a story lives forever
Sign in
Form submission failed!

Stay signed in

Recover your password?
Form submission failed!

Web of Stories Ltd would like to keep you informed about our products and services.

Please untick here if you DO NOT wish us to contact you about our products and services.

I have read and accepted the Terms & Conditions.

Please note: Your email and any private information provided at registration will not be passed on to other individuals or organisations without your specific approval.

Video URL

You must be registered to use this feature. Sign in or register.

Loading the player... If you can't see this video please get the Flash Player.


Poetry readings: opposites poems and playful poems


Poetry readings: A Late Aubade
Richard Wilbur Poet
Comments (0) Please sign in or register to add comments
This poem, "A Late Aubade" derives of course from my marriage. An aubade as we know is a- is an early morning amorous poem or song. This is a late obard because a man is speaking to his wife in bed at about 11:45 in the morning. "A Late Aubade"
You could be sitting now in a carrel
Turning some liver-spotted page, 
Or rising in an elevator-cage 
Towards Ladies' Apparel.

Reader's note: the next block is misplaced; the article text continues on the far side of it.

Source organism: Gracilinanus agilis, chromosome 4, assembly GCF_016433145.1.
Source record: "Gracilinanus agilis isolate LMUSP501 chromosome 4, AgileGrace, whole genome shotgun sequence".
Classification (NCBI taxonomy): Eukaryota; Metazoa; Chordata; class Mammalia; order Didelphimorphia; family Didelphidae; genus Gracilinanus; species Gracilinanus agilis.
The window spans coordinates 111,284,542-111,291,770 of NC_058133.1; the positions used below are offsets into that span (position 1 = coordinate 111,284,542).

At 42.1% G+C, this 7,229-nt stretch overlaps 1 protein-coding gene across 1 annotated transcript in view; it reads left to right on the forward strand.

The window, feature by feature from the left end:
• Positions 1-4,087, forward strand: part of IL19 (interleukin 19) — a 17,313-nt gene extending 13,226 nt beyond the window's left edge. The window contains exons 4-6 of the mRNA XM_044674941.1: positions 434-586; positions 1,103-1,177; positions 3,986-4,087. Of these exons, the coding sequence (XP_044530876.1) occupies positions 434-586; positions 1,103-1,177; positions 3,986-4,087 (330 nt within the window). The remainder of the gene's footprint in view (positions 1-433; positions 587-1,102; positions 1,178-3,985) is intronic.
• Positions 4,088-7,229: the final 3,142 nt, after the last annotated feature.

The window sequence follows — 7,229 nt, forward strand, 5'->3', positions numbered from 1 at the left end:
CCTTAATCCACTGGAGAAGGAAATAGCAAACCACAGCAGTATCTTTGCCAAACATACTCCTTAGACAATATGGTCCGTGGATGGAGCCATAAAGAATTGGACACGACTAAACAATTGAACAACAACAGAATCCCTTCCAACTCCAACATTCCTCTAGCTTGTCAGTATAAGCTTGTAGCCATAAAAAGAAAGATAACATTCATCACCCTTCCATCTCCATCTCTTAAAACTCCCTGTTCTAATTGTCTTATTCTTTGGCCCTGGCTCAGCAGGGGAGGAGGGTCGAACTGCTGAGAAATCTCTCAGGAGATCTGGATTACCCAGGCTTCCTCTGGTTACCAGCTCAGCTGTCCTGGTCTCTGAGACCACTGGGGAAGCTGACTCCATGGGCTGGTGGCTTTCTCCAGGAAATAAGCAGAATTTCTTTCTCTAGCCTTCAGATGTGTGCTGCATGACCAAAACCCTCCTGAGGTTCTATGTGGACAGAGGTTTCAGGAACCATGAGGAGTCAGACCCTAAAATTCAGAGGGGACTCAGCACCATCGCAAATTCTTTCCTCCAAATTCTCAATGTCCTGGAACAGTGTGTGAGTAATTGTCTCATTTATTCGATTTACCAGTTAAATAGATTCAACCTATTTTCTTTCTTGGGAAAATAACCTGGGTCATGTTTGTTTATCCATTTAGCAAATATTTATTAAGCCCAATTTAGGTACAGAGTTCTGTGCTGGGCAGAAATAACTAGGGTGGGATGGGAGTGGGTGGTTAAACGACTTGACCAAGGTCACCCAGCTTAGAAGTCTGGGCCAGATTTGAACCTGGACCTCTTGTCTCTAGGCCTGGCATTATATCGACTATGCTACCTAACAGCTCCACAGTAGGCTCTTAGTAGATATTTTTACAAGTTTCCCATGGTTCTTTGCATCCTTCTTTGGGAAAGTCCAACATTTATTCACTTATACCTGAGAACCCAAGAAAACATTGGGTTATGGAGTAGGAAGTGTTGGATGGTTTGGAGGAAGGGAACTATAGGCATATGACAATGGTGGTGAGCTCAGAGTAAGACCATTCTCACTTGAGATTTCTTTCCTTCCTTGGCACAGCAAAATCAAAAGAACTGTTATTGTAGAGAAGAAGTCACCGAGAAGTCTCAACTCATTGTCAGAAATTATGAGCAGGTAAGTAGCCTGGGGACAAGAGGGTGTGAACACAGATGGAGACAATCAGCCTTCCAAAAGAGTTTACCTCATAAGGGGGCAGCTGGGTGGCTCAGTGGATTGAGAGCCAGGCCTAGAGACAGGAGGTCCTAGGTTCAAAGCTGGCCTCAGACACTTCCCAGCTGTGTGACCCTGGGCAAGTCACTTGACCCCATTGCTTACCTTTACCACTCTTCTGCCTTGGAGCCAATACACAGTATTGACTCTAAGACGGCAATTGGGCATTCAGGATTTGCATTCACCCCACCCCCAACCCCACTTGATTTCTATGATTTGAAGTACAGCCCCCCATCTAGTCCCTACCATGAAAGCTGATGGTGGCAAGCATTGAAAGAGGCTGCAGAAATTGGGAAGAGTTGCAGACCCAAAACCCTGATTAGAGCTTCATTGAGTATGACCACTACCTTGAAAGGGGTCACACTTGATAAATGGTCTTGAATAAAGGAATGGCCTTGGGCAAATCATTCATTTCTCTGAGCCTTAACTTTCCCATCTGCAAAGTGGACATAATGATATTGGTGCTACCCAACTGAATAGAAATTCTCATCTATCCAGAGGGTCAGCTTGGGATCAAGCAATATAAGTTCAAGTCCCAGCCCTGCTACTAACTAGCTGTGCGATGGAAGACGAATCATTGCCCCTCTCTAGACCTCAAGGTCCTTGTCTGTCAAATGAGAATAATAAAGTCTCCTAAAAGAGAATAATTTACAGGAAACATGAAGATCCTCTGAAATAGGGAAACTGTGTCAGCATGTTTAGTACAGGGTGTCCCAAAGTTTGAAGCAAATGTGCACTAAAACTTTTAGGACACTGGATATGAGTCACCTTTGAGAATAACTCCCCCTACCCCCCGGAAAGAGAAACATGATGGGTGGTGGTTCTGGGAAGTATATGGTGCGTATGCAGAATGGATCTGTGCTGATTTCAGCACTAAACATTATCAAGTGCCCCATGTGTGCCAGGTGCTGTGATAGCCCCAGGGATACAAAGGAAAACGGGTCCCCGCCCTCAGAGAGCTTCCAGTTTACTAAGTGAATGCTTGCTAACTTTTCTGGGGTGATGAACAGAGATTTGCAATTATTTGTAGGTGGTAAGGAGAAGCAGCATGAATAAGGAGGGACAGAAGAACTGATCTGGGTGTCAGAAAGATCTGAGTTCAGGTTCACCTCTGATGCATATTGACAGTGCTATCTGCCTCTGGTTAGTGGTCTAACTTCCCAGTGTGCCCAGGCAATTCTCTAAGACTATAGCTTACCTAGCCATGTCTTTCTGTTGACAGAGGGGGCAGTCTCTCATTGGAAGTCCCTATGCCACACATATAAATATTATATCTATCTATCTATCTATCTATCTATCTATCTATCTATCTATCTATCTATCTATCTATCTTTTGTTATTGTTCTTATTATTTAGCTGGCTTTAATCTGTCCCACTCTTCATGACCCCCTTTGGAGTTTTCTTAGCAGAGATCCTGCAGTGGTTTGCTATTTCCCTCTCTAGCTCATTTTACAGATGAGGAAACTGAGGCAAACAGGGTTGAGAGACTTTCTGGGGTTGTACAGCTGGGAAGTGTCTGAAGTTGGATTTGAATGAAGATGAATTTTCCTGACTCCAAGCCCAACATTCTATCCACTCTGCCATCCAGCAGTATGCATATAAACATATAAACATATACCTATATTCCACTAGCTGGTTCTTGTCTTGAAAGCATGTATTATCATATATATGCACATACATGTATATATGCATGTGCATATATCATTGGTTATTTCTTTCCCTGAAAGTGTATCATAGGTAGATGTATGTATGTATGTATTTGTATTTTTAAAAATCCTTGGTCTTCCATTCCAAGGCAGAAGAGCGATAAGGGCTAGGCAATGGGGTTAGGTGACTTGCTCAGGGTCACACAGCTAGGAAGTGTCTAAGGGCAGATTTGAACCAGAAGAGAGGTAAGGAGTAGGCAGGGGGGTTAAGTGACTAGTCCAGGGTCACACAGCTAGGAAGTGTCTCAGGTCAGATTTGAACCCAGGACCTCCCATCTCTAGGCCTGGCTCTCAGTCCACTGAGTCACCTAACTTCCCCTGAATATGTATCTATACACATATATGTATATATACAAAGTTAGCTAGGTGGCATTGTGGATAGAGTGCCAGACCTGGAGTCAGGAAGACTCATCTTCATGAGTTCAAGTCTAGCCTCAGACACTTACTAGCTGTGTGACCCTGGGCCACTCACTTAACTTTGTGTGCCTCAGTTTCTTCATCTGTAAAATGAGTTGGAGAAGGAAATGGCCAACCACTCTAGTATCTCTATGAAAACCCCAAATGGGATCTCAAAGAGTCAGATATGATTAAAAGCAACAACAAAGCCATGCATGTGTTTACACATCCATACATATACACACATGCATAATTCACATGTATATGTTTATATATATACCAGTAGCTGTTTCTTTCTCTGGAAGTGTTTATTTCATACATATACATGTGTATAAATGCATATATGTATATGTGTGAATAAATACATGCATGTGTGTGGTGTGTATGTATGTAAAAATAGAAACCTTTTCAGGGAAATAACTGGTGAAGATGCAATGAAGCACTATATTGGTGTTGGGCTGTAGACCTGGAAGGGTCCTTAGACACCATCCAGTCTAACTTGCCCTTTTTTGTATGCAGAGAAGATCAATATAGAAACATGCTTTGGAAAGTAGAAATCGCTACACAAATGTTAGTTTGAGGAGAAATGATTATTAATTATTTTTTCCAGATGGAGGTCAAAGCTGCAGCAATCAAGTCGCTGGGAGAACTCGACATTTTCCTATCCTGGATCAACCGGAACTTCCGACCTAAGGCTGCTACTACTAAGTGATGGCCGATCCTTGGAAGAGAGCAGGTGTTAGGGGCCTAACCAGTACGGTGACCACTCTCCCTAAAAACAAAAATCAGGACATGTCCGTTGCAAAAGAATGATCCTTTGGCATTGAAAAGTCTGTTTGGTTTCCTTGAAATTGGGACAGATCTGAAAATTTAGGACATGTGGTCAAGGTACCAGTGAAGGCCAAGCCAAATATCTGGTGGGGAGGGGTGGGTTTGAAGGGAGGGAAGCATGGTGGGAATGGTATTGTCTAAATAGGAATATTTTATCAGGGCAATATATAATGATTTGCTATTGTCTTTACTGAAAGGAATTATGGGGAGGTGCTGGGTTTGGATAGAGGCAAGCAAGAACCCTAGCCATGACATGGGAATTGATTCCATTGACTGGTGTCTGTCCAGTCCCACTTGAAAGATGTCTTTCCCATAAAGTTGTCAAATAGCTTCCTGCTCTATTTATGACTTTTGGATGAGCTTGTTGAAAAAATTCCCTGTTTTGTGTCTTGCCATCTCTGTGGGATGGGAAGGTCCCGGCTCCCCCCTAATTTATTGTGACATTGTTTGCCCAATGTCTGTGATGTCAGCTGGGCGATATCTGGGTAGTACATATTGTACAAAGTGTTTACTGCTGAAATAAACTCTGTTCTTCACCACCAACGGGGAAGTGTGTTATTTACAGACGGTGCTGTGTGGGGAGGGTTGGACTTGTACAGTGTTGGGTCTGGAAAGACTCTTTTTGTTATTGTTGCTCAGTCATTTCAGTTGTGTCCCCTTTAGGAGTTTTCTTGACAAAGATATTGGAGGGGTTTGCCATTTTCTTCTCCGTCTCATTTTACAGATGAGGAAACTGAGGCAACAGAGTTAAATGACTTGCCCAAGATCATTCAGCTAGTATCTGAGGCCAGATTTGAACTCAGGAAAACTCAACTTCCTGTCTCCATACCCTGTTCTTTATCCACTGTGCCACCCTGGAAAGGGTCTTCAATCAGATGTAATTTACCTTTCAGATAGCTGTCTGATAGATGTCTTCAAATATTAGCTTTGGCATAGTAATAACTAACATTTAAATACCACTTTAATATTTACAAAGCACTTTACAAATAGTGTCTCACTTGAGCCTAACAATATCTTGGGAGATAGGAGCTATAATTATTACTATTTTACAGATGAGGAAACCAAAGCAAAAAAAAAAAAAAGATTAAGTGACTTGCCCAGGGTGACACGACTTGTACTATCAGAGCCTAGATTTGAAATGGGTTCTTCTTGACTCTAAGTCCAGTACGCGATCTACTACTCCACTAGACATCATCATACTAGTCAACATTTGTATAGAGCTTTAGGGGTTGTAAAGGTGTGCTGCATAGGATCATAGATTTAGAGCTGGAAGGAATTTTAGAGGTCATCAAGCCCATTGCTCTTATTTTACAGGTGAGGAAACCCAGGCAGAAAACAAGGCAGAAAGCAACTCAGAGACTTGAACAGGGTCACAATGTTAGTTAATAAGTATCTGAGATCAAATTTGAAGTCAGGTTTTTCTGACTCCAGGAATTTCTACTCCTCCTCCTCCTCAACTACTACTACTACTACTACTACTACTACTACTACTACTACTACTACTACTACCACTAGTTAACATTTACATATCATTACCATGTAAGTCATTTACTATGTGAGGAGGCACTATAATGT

You could be planting a raucous bed 
of salvia, in rubber gloves, 
Or lunching through a screed of someone's loves 
With pitying head, 

Or making some unhappy setter 
Heel, or listening to a bleak 
Lecture on Schoenberg's serial technique. 
Isn't this better? 

Think of all the time you were not 
Wasting, and would not care to waste, 
Such things, thank God, not being to your taste. 
Think what a lot 

Of time, by woman's reckoning, 
You've saved, and so may spend on this, 
You, who would rather lie in bed and kiss 
Than anything. 

It's almost noon, you say? If so, 
Time flies, and I need not rehearse 
The rosebuds-theme of centuries of verse. 
If you  must  go, 

Wait for a while, then slip downstairs 
And bring us up some chilled white wine, 
And some blue cheese and crackers, and some fine 
Ruddy-skinned pears.
That's been approved of by quite a number of people, but I remember its being disapproved of by feminists a few years back. They felt that the man in the poem ought to get out of bed and go downstairs and bring up the cheese and, and the rest.

Acclaimed US poet Richard Wilbur has published many books and has twice been awarded the Pulitzer Prize. He is less well known for creating a musical version of Voltaire's “Candide” with Bernstein and Hellman which is still produced throughout the world today.

Listeners: David Sofield

David Sofield is the Samuel Williston Professor of English at Amherst College, where he has taught the reading and writing of poetry since 1965. He is the co-editor and a contributor to Under Criticism (1998) and the author of a book of poems, Light Disguise (2003).

Tags: A Late Aubade

Duration: 2 minutes, 15 seconds

Date story recorded: April 2005

Date story went live: 24 January 2008